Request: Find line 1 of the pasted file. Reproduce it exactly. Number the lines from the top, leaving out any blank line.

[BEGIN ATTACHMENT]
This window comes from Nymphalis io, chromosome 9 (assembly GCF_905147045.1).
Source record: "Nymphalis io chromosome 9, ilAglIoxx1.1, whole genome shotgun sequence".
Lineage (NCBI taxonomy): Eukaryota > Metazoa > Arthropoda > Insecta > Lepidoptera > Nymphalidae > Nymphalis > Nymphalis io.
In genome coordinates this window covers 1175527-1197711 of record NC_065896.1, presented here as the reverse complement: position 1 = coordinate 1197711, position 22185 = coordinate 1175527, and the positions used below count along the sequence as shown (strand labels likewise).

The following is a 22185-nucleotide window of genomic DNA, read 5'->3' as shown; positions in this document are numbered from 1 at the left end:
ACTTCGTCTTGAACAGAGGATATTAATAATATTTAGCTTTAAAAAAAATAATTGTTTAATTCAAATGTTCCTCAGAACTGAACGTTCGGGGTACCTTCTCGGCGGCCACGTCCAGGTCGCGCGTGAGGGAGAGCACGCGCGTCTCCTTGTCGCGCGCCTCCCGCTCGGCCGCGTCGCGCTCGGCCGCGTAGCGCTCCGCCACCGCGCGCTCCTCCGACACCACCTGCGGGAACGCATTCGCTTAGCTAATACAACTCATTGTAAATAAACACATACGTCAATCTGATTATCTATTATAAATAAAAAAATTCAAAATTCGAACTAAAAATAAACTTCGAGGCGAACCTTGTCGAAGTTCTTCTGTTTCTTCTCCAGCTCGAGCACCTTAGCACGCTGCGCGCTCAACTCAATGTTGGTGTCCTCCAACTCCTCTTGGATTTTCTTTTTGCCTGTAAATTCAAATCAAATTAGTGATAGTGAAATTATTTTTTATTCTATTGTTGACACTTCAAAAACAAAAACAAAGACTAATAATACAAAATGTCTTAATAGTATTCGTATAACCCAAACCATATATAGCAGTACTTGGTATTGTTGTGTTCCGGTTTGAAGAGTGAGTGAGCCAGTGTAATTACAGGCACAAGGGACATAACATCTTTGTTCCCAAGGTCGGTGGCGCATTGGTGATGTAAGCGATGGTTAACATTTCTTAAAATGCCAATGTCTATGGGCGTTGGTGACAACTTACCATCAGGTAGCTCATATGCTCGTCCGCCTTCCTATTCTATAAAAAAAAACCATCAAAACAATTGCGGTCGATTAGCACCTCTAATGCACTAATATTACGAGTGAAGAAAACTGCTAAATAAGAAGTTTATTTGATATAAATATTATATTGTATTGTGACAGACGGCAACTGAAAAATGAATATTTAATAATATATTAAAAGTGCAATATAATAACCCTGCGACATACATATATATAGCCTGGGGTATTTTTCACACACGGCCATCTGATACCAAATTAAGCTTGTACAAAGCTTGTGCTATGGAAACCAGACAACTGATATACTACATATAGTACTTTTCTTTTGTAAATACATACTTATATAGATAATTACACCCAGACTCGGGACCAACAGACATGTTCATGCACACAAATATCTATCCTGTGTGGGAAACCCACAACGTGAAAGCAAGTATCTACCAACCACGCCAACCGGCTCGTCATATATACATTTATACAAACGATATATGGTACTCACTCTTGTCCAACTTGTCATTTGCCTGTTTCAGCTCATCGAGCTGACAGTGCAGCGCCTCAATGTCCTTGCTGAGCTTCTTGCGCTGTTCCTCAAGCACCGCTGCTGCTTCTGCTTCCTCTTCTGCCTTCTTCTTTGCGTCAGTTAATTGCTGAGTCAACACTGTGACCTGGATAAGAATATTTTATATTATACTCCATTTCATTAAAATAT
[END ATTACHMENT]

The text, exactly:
This window comes from Nymphalis io, chromosome 9 (assembly GCF_905147045.1).